8/17/2018Federal Funds Turn Texas Speed Traps Into Municipal Windfall
Austin, Texas turns $1 million in federal speed trap funding into $4.7 million in annual profit.
Federal taxpayers are footing the bill for Texas police officers to sit on the side of the road with a radar gun under strict orders to issue a certain number of speeding tickets. These officers are paid a generous premium on their regular salary with cash transferred from gas tax revenue collected from around the nation. A report released earlier this month by Austin's city auditor reveals just how dependent localities have become on the enforcement subsidies.
Last year, the Texas Department of Transportation (TxDOT) received $19,632,210 in federal funding from the National Highway Transportation Safety Administration (NHTSA) for programs that focus almost exclusively on traffic citations. The state agency divides that cash among a number of programs, and cities throughout Texas apply for their share.
Under TxDOT's Selective Traffic Enforcement Program (STEP), the city of Austin takes $1 million from US taxpayers to boost ticket writing over the course of a full year. In 2017, Austin used the cash to pay police officers 150 percent of their normal salary to sit behind radar guns for a total of 1173 hours. The result proved profitable, as a majority of the 115,499 traffic tickets handed out in the Texas capital that year were issued by officers working under this grant. That helped the city generate a net profit of $4.7 million for the municipal court's general fund. Officers pocketing the federally boosted salary were responsible for 54 percent of the speeding tickets, 62 percent of seatbelt tickets and 45 percent of human-issued red light running citations.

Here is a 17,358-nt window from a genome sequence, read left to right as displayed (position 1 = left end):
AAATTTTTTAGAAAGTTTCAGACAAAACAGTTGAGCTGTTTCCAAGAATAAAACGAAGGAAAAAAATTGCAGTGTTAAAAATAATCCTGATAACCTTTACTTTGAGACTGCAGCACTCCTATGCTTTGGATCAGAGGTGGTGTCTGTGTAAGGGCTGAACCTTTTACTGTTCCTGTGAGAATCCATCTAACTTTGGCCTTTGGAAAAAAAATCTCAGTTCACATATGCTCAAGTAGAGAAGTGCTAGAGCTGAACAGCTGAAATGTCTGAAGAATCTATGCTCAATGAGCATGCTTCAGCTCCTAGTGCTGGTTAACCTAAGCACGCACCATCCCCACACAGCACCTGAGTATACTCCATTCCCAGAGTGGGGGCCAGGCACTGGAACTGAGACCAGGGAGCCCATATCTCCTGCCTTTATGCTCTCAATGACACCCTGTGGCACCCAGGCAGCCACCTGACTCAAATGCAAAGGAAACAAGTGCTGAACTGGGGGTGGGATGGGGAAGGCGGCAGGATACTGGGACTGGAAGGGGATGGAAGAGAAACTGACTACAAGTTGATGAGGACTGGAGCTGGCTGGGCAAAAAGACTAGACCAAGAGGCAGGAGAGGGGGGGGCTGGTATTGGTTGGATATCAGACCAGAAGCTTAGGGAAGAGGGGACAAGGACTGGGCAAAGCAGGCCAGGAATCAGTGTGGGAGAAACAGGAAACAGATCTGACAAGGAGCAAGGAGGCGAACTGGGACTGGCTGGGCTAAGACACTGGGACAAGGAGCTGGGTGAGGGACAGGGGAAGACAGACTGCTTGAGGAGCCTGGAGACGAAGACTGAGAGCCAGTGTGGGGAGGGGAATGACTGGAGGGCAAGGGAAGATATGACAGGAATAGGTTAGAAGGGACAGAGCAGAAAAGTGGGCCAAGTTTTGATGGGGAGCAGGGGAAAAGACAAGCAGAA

Austin officials told the city auditor that the purpose of the program is safety, not revenue generation. In fact, Texas Transportation Code Section 720.002 prohibits officers from being compensated according to a specific number of traffic citations issued.
Both state and federal rules governing the STEP grant, on the other hand, require that cities issue a predetermined number of tickets. The Texas Traffic Safety Plan sets "performance measures" such as the "number of speeding citations [issued] during funded enforcement activities." This figure is compared against a baseline.
"Baseline is a number serving as a foundation for subgrantees to measure pre-grant traffic enforcement activity," TxDOT's STEP grant manual explains. "Once the baseline is established, these figures will be used to compare with the subsequent year's grant traffic enforcement activity. "
Participating officers must submit "daily activity reports" which detail the number and type of tickets issued. No credit is given for warnings, and officers who fail to produce the expected amount will not be compensated under the program in the future. The pressure is so intense that 25 police officers in 2012 were busted for padding their ticket numbers to boost their take-home pay.
Statewide, about fifty state and county jurisdictions shared $9,590,450 in STEP funding for speed traps. The effort generated 261,112 speeding tickets, 39,223 seat belt citations and 138,200 tickets for other alleged minor offenses. The totals do not include short-term "wave enforcement" grants that pay officers double their normal salary to operate speed traps on holidays. Another $2.8 million in federal funding went to buying online, radio and television advertisements discouraging drunk driving in Texas.
All fifty states run similar programs under the NHTSA grants. NHTSA earlier this year refused to change its rules to remove the ticket quota incentives. A copy of the Austin audit is available in a 2mb PDF file at the source link below.